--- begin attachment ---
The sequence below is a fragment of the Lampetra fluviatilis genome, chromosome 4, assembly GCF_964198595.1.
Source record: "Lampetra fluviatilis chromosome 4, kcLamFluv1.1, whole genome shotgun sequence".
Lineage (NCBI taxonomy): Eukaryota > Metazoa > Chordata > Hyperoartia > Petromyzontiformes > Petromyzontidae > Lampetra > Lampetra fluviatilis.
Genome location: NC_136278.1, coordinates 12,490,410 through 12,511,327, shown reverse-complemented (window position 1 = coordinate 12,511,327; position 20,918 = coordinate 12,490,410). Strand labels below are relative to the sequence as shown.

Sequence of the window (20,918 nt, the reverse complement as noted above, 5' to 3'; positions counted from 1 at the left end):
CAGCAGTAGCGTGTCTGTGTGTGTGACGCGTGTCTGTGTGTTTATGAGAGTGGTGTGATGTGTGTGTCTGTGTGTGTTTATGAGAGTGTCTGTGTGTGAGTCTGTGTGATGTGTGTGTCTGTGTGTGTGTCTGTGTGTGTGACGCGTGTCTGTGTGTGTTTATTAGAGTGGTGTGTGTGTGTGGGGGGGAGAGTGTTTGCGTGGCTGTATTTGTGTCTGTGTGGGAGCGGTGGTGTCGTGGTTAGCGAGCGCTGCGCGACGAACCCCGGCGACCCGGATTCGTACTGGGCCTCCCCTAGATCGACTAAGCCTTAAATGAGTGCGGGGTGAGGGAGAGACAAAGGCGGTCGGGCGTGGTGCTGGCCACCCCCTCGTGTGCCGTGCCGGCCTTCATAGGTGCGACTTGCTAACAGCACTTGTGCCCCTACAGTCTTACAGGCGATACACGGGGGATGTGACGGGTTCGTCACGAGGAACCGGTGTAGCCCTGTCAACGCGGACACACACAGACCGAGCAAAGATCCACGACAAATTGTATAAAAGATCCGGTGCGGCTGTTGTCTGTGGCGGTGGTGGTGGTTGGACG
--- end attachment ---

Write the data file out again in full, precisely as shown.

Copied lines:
The sequence below is a fragment of the Lampetra fluviatilis genome, chromosome 4, assembly GCF_964198595.1.
Source record: "Lampetra fluviatilis chromosome 4, kcLamFluv1.1, whole genome shotgun sequence".
Lineage (NCBI taxonomy): Eukaryota > Metazoa > Chordata > Hyperoartia > Petromyzontiformes > Petromyzontidae > Lampetra > Lampetra fluviatilis.
Genome location: NC_136278.1, coordinates 12,490,410 through 12,511,327, shown reverse-complemented (window position 1 = coordinate 12,511,327; position 20,918 = coordinate 12,490,410). Strand labels below are relative to the sequence as shown.

Sequence of the window (20,918 nt, the reverse complement as noted above, 5' to 3'; positions counted from 1 at the left end):
CAGCAGTAGCGTGTCTGTGTGTGTGACGCGTGTCTGTGTGTTTATGAGAGTGGTGTGATGTGTGTGTCTGTGTGTGTTTATGAGAGTGTCTGTGTGTGAGTCTGTGTGATGTGTGTGTCTGTGTGTGTGTCTGTGTGTGTGACGCGTGTCTGTGTGTGTTTATTAGAGTGGTGTGTGTGTGTGGGGGGGAGAGTGTTTGCGTGGCTGTATTTGTGTCTGTGTGGGAGCGGTGGTGTCGTGGTTAGCGAGCGCTGCGCGACGAACCCCGGCGACCCGGATTCGTACTGGGCCTCCCCTAGATCGACTAAGCCTTAAATGAGTGCGGGGTGAGGGAGAGACAAAGGCGGTCGGGCGTGGTGCTGGCCACCCCCTCGTGTGCCGTGCCGGCCTTCATAGGTGCGACTTGCTAACAGCACTTGTGCCCCTACAGTCTTACAGGCGATACACGGGGGATGTGACGGGTTCGTCACGAGGAACCGGTGTAGCCCTGTCAACGCGGACACACACAGACCGAGCAAAGATCCACGACAAATTGTATAAAAGATCCGGTGCGGCTGTTGTCTGTGGCGGTGGTGGTGGTTGGACG